BACKGROUND AND PURPOSE: No MR imaging measurement criteria are available for the diagnosis of optic nerve atrophy. We determined a threshold optic nerve area on MR imaging that predicts a clinical diagnosis of optic nerve atrophy and assessed the relationship between optic nerve area and retinal nerve fiber layer thickness measured by optical coherence tomography, an ancillary test used to evaluate optic nerve disorders. MATERIALS AND METHODS: We evaluated 26 patients with suspected optic nerve atrophy (8 with unilateral, 13 with bilateral and 5 with suspected but not demonstrable optic nerve atrophy) who had both orbital MR imaging and optical coherence tomography examinations. Forty-five patients without optic nerve atrophy served as controls. Coronal inversion recovery images were used to measure optic nerve area on MR imaging. Retinal nerve fiber layer thickness was determined by optical coherence tomography. Individual eyes were treated separately; however, bootstrapping was used to account for clustering when appropriate. Correlation coefficients were used to evaluate relationships; receiver operating characteristic curves, to investigate predictive accuracy. RESULTS: There was a significant difference in optic nerve area between patients' affected eyes with optic nerve atrophy (mean, 3.09 ± 1.09 mm), patients' unaffected eyes (mean, 5.27 ± 1.39 mm; = .008), and control eyes (mean, 6.27 ± 2.64 mm; < .001). Optic nerve area ≤ 4.0 mm had a sensitivity of 0.85 and a specificity of 0.83 in predicting the diagnosis of optic nerve atrophy. A significant relationship was found between optic nerve area and retinal nerve fiber layer thickness ( = 0.68, < .001). CONCLUSIONS: MR imaging-measured optic nerve area ≤ 4.0 mm has moderately high sensitivity and specificity for predicting optic nerve atrophy, making it a potential diagnostic tool for radiologists.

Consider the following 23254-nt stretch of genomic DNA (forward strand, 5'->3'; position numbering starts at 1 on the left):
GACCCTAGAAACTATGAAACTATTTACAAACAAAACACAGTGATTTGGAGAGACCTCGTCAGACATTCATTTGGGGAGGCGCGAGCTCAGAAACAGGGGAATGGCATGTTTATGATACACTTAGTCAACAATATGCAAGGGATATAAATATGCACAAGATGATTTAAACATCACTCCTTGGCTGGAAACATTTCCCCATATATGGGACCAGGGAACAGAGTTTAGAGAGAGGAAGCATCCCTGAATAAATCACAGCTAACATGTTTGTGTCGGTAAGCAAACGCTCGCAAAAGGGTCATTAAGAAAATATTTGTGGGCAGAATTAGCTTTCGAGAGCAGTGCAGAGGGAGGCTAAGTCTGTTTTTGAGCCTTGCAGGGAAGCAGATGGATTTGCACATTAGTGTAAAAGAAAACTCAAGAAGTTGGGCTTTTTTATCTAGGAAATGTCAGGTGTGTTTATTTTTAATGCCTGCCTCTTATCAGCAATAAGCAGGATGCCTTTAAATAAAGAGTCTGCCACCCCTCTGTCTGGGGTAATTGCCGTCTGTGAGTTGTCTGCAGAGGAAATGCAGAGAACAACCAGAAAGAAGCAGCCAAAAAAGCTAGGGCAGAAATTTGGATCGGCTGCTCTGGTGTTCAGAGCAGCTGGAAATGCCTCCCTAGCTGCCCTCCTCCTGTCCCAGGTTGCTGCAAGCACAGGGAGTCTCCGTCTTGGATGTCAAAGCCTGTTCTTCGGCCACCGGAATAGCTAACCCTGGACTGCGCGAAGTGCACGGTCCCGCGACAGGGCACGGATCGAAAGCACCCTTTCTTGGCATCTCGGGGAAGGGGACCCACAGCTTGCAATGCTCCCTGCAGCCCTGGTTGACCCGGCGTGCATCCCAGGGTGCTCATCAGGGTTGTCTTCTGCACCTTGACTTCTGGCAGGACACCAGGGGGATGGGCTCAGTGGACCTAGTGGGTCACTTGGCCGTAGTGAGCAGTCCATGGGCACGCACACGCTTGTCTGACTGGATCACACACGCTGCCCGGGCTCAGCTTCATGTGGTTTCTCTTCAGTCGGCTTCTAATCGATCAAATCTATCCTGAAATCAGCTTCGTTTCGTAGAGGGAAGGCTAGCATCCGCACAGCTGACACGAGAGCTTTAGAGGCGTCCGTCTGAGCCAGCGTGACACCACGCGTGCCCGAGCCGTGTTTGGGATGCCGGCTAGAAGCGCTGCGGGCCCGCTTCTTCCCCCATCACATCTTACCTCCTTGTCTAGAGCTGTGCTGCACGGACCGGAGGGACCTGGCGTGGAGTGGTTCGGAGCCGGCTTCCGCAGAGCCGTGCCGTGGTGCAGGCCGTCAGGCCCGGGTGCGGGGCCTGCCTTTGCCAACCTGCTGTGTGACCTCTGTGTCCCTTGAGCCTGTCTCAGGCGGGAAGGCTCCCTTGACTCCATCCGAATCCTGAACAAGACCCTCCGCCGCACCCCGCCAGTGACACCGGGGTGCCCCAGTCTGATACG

While experience is continuous, memories are organized as discrete events. Cognitive boundaries are thought to segment experience and structure memory, but how this process is implemented remains unclear. We recorded the activity of single neurons in the human medial temporal lobe (MTL) during the formation and retrieval of memories with complex narratives. Here, we show that neurons responded to abstract cognitive boundaries between different episodes. Boundary-induced neural state changes during encoding predicted subsequent recognition accuracy but impaired event order memory, mirroring a fundamental behavioral tradeoff between content and time memory. Furthermore, the neural state following boundaries was reinstated during both successful retrieval and false memories. These findings reveal a neuronal substrate for detecting cognitive boundaries that transform experience into mnemonic episodes and structure mental time travel during retrieval.